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RE: ACTION-211 Draft text on how user agents must obtain consent to turn on a DNT signal

From: Kevin Smith <kevsmith@adobe.com>
Date: Wed, 13 Jun 2012 15:00:48 -0700
To: Rigo Wenning <rigo@w3.org>, "public-tracking@w3.org" <public-tracking@w3.org>
CC: Shane Wiley <wileys@yahoo-inc.com>, Peter Cranstone <peter.cranstone@gmail.com>, Justin Brookman <justin@cdt.org>
Message-ID: <6E120BECD1FFF142BC26B61F4D994CF30AEE4ED639@nambx07.corp.adobe.com>

It is the very fact that the server cannot know whether the setting was enabled by the user or the browser which makes the browser non-compliant.  As such, the server communicates its inability to respond appropriately to the header back to the user to let them know that if they did initiate the intent, it will not be acknowledged unless they use a supported compliant browser to convey the intent.


-----Original Message-----
From: Rigo Wenning [mailto:rigo@w3.org] 
Sent: Wednesday, June 13, 2012 10:56 AM
To: public-tracking@w3.org
Cc: Shane Wiley; Peter Cranstone; Justin Brookman
Subject: Re: ACTION-211 Draft text on how user agents must obtain consent to turn on a DNT signal

On Wednesday 13 June 2012 07:58:02 Shane Wiley wrote:
> The Server doesn't need to know - I believe that's the point you're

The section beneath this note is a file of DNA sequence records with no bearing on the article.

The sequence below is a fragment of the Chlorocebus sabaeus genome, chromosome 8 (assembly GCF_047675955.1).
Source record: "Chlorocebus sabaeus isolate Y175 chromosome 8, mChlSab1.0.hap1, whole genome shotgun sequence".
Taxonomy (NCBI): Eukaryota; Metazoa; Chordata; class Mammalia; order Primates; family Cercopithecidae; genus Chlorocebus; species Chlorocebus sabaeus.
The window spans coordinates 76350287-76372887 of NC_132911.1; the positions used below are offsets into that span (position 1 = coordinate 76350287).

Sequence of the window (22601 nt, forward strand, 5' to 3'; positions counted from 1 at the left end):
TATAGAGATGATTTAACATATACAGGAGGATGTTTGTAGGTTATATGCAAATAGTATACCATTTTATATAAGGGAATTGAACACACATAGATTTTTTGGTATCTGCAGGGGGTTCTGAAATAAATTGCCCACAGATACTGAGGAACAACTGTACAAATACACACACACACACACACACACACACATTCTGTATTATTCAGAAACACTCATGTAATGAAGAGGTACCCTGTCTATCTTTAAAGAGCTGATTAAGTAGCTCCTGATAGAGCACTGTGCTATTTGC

> missing.  The user installed a non-compliant UA and the Server will 
> respond as such.  The user then has multiple options to exercise their 
> choice but continued use of that specific UA to communicate DNT is NOT 
> one of them.


the user can't communicate back to the server that she has now looked into the preferences, made a real choice, but wants to continue to use IE10. This is the big bug in the suggestion for the discrimination of a user agent currently suggested by you, Ian and Roy. IE10 is not uncompliant in every situation. And the current suggestion can't change back to "I accept" as the user has no means to communicate back "I really really mean it". You just will reject all DNT traffic from IE10. This means you discriminate against valid traffic without any possibility to rectify.

And this is really something where I start to have some doubts. 
Browser sniffing is evil. Again: Browser sniffing is evil. Why don't we then start saying, we do not like traffic from AVG. We believe it is not compliant etc.. Where does that discrimination end? And again, the user can't revert that as it is hard coded into your servers.

There must be another way. Lets brainstorm about it. But browser sniffing is evil! The solution to ignore a signal based on some (possibly spoofed) vendor string in the HTTP chatter is definitely going the wrong way. 

Received on Wednesday, 13 June 2012 22:02:33 UTC

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